Almost three weeks after they pled guilty to charges of illegally promoting gambling, ten of the Crown Resorts Limited employees arrested by Chinese law enforcement officials in October have now reportedly been released from detention.
According to a report from the Reuters news service, the action took place on Wednesday while those released from two Shanghai jails included Australian nationals Jerry Xuan and Jane Pan Dan alongside eight others.
The Crown Resorts Limited employees were detained by police in and around Shanghai on October 13 as part of a government policy dubbed “Duanlian”, which in Chinese translates as “to break the chain” and involves officials attempting to terminate the personal and financial links between foreign casino operators and their mainland clients. Casino gambling, as well as the promotion of such activities, is largely prohibited in China with the former Portuguese enclave of Macau the only place where nationals are legally permitted to place wagers. The organizing of foreign gambling trips is additionally unlawful although firms often get around this rule by incorporating sight-seeing excursions.
China’s anti-casino strategy has reportedly been led by President Xi Jinping as officials perceive the activity as being linked to corruption, money laundering and domestic instability particularly as many of the gamblers that have gone broke have been small business owners.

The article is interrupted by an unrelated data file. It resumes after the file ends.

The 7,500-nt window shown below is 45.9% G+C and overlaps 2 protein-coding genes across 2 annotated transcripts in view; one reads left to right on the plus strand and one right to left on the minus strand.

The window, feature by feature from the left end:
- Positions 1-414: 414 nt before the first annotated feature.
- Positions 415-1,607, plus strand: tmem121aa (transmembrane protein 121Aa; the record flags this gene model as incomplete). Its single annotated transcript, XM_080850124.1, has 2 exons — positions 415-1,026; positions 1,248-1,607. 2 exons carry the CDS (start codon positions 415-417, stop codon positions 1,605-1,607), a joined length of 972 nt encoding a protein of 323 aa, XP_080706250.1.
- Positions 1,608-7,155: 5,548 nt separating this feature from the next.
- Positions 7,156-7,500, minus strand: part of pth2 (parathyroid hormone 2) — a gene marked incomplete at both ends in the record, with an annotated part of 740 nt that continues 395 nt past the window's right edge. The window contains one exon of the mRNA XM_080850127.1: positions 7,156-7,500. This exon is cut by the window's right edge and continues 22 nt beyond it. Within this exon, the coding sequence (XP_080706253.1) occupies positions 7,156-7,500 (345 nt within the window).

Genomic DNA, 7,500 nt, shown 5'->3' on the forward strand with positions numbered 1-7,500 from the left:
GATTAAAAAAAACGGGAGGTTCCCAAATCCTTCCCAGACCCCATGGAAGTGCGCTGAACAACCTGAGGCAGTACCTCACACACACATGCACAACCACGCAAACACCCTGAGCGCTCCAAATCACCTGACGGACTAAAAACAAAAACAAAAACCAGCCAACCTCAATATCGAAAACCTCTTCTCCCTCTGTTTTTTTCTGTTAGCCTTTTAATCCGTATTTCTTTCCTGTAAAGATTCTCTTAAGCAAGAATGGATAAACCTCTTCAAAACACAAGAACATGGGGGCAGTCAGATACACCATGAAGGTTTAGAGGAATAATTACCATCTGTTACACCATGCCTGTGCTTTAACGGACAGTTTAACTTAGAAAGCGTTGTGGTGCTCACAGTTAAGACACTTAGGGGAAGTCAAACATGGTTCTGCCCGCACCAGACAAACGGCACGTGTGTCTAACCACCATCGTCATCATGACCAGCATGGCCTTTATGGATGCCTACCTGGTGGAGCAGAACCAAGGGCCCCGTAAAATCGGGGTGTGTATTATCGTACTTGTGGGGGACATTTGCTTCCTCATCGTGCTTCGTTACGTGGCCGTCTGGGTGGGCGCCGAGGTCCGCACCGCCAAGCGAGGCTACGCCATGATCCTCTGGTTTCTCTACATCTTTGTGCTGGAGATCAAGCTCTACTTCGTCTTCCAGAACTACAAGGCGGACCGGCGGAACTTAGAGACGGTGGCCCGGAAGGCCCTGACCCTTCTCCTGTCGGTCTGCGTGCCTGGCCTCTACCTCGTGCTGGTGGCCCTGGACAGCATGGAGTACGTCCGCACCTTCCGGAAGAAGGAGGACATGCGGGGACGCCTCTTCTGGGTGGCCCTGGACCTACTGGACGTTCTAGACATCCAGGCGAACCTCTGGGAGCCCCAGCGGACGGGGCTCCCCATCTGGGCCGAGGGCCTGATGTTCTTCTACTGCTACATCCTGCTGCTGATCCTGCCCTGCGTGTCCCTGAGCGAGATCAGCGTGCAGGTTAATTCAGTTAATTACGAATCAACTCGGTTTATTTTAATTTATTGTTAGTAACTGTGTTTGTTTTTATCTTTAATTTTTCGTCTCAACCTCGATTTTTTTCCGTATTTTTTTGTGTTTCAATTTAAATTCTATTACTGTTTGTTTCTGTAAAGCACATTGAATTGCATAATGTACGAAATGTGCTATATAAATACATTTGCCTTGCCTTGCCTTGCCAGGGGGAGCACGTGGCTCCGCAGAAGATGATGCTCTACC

The 17 current and two former employees of Crown Resorts Limited were subsequently convicted at Shanghai’s Baoshan District People’s Court on June 26 under articles 25 and 303 of Chinese criminal law, which relate to the organizing of gambling parties and relying on such activities as a main source of income. While 16 of those arrested were sentenced to time served and ordered to pay fines totaling just over $1.26 million, which the Melbourne-based casino giant later explained it would be covering, the harshest punishment was reserved for Jason O’Connor, the firm’s VIP International Executive General Manager, who was sentenced to ten months in jail with the penalty set to reflect time already served.
Reuters reported that one unidentified family member of a released defendant stated that “everything went okay” and that relatives were now eager to see “what the company does next” in regards to “how it treats those involved”.